Movie Review: Fantastic Beasts and Where to Find Them
Eddie Redmayne in a return to Potter World, or someplace sort of like it.
You can't go back to Hogwarts again, obviously—it ran out of books. But the newly devised American branch of the Harry Potter wizarding world is a feeble substitute. For one thing, there's no Harry (or Hermione, or Ron)—no children at all, in fact, unless you count one little girl who's basically a red herring. Fantastic Beasts and Where to Find Them, the opening installment of a projected five-film franchise, is a good looking movie, with lots of Dickensian grit and gleaming Art Deco interiors; and its digital effects are unusually well-integrated. But the story is thin, and its characters short on the charm that distinguished the Potter series. The Beasts pictures will probably improve as they go along, but this is a weak kickoff.
It's the first Potter-world movie not to be based on a book by J.K. Rowling. Instead, Rowling wrote this story directly for the screen (it's her first script). Unfortunately, the result is muddled, and director David Yates, who directed the last four Harry Potter films, hasn't been able to clarify things. (He may be more successful with the next four pictures, which he's also onboard to direct.)
The story is set in 1926, when we see English "magizoologist" Newt Scamander (Eddie Redmayne), a former Hogwarts student (and soon-to-be author of a book that will be familiar to Potter adepts), arriving in New York City after a year-long expedition spent searching out magical beasts around the world. He has collected many of these creatures, and being magical, they all fit snugly into a scuffed leather case he's carrying.
Newt immediately draws the attention of Porpentina "Tina" Goldstein (Katherine Waterson, of Steve Jobs). Tina is a defrocked Auror—a hunter of evil wizards—who's trying to get back into the good graces of the Magical Congress of the United States of America (MACUSA) by busting a major miscreant, which Newt, with his mysterious carrying case, gives every indication of being. Newt is unaware that Tina is stalking him, because he's so caught up in the strange goings-on in New York. An epidemic of dark magic in Europe, fomented by renegade anti-Muggle wizard Gellert Grindelwald (Johnny Depp, briefly seen at the end of the picture), has jumped the pond and is now taking over Manhattan. This has provoked a vitriolic anti-wizard movement whose most visible proponent is Mary Lou Barebone (Samantha Morton), who runs a grim orphanage in the city and preaches the necessity of a "Second Salem" reckoning out on the street. ("Witches live among us!" she cries.)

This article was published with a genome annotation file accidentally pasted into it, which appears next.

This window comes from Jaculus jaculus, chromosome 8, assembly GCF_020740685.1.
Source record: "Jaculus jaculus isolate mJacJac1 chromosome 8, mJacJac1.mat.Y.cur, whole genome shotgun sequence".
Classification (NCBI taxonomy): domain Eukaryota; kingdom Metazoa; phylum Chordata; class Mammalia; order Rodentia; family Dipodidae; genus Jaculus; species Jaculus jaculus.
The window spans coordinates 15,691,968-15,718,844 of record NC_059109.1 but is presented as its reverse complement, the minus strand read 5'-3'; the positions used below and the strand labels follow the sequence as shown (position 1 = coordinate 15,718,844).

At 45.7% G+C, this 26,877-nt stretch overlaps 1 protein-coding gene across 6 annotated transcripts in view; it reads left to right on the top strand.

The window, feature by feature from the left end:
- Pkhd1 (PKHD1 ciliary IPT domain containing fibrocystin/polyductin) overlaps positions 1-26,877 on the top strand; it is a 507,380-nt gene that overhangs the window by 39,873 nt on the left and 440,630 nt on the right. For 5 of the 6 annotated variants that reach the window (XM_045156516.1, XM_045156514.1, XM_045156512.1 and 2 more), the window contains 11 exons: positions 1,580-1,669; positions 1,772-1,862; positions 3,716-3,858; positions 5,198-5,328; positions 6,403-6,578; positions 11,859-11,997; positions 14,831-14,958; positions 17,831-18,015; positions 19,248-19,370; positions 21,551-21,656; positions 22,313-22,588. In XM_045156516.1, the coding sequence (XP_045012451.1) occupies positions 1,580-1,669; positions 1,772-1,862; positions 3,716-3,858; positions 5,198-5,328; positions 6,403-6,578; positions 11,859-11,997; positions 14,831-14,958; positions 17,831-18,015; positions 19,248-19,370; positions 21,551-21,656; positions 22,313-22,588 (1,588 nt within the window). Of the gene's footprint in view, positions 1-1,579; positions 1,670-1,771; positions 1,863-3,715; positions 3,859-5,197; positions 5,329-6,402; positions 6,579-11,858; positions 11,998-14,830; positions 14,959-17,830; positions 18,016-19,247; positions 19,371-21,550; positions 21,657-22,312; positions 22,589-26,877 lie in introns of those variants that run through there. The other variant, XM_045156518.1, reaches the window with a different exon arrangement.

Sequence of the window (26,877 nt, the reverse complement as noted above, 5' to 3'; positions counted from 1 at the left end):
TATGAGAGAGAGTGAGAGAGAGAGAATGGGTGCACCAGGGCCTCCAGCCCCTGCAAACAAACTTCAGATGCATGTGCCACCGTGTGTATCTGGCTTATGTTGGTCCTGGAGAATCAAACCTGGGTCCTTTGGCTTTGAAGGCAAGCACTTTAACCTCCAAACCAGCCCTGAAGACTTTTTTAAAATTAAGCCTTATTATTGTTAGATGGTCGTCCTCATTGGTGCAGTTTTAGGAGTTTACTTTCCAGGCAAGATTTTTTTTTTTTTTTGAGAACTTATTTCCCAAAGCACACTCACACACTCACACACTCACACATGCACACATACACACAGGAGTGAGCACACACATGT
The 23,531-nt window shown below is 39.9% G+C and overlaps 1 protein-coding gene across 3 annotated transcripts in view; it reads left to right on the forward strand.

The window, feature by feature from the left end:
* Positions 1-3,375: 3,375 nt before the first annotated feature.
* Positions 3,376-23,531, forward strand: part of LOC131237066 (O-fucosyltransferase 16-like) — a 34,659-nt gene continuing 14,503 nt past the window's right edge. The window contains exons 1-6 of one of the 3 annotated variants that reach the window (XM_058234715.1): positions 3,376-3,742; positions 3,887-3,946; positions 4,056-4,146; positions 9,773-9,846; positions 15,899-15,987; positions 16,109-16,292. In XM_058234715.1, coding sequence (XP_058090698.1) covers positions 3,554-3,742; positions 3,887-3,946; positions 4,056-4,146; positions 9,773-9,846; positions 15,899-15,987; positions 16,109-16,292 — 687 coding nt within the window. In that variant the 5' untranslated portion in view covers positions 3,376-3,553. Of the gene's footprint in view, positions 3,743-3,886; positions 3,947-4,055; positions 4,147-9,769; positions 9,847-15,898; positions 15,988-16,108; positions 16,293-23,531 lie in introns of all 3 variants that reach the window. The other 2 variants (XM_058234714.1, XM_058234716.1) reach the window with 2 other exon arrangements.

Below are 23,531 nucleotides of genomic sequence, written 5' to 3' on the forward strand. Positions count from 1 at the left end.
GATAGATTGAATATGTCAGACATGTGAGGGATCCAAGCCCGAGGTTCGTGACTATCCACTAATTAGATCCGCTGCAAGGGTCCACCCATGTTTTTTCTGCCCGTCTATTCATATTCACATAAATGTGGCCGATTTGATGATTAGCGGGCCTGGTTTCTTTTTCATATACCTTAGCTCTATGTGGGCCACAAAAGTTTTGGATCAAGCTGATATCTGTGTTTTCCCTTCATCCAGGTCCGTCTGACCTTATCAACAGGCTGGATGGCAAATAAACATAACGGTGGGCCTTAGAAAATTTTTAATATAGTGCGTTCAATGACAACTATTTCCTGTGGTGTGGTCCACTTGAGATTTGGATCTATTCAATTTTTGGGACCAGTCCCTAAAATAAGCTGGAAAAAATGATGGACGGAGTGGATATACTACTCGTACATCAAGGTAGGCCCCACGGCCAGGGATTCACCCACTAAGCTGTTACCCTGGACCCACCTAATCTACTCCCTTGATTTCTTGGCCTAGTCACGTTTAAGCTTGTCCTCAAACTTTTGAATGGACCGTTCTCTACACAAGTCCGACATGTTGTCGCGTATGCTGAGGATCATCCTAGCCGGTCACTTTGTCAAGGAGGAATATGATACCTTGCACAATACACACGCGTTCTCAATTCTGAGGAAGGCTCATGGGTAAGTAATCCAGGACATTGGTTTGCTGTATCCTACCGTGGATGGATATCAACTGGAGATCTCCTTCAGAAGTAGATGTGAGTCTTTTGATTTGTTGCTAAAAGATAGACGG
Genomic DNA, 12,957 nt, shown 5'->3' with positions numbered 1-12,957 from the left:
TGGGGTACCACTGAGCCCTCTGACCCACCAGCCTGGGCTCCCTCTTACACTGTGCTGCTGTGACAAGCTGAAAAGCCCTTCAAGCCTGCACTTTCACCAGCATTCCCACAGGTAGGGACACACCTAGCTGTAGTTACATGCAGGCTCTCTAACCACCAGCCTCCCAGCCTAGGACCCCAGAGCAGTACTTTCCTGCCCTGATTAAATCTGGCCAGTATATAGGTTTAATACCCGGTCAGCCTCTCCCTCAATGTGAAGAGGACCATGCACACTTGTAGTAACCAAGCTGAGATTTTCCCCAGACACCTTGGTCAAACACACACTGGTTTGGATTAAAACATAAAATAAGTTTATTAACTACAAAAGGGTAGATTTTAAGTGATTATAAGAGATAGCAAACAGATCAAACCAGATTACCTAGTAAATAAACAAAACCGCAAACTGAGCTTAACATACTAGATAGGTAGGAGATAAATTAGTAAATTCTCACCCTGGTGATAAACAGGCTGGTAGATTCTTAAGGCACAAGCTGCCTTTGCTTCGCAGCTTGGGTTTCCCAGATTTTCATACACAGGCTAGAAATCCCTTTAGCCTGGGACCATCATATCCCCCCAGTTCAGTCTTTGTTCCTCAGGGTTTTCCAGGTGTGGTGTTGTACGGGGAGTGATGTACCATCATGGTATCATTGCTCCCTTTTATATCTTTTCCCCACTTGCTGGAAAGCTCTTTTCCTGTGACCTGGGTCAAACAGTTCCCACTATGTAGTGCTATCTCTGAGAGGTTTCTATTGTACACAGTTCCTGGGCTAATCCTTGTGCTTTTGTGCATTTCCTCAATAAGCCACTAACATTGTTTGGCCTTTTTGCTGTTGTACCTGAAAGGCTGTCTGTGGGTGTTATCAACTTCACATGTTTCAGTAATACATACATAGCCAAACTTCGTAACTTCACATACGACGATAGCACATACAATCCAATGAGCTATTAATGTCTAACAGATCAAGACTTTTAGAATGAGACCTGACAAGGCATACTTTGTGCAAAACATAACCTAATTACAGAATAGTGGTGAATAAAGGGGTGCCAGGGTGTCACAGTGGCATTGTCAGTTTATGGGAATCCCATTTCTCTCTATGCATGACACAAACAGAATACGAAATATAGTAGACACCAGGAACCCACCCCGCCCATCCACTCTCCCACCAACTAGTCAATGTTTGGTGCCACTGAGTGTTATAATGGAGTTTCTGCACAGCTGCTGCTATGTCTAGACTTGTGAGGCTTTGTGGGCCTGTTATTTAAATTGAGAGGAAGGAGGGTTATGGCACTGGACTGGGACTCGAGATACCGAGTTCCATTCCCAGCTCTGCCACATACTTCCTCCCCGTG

Newt is puzzled by all this. In Britain, the Ministry of Magic has a cooperative relationship with the Muggle world. In this country, where Muggles are known by the ungainly name No-Majs, MACUSA enforces a strict segregation, overseen by dour security chief Percival Graves (Colin Farrell at full glower in a dramatic cloak-like overcoat). So it bodes ill when Newt finds himself inadvertently involved with a No-Maj baker named Jacob Kowalski (likable Dan Fogler), with whom he sets out in search of some creatures that have escaped from his case. Before long, these two, reluctantly accompanied by Tina and more happily by her cheery, mind-reading sister Queenie (Alison Sudol, of Dig), run afoul of the deeply disapproving MACUSA. Many magical creatures are met (some of a merch-ready cuteness), and much top-shelf CGI (including a requisite metropolis-trashing) is unleashed.
The movie's problems begin with its star. Redmayne plays Newt with a muffled delivery that's sometimes hard to understand, and he wears one expression throughout the picture—a look of bashful dweebiness that's uninteresting to begin with and grows more so as the story proceeds. And Waterson—like Redmayne, a gifted actor—is given very little room to maneuver within the confines of her fussy character. Sudol is far more personable as Queenie—a bit of a ditz with a large heart. And Ezra Miller, playing one of Mary Lou's miserable wards (even his rough-hacked haircut seems unhappy), has a haunted presence not entirely unlike that of the dark Tom Marvolo Riddle in the second Potter film.
The movie's liveliest character is a goblin bar owner played by Ron Perlman, who has been digitally reduced to a barrel-shaped wisecracker, and who expresses himself in the cadences of a Port of New York longshoreman. ("So ya got a case fulla mon-stahs, huh?") Perlman is only around for one scene, but it's a funny one, and we miss him the moment it's over.
There are some dazzling CGI scenes (in one of the best, Queenie assembles a strudel in the air over a kitchen table.) And for admirers of social uplift, the story is of course larded with Rowling's usual message of loving tolerance for misunderstood outsiders. It's most resonant moment, however, is a veiled allusion to the frustration of closeted gays, in which we see one character huddled closely with a young man in a dank alley, hissing, "We've lived in the shadows for too long."
None of the movie's flaws are likely to be deal-killers for Potter fans (the audience at the screening I attended cheered at the end). But it'd be nice to see them more fully served next time out.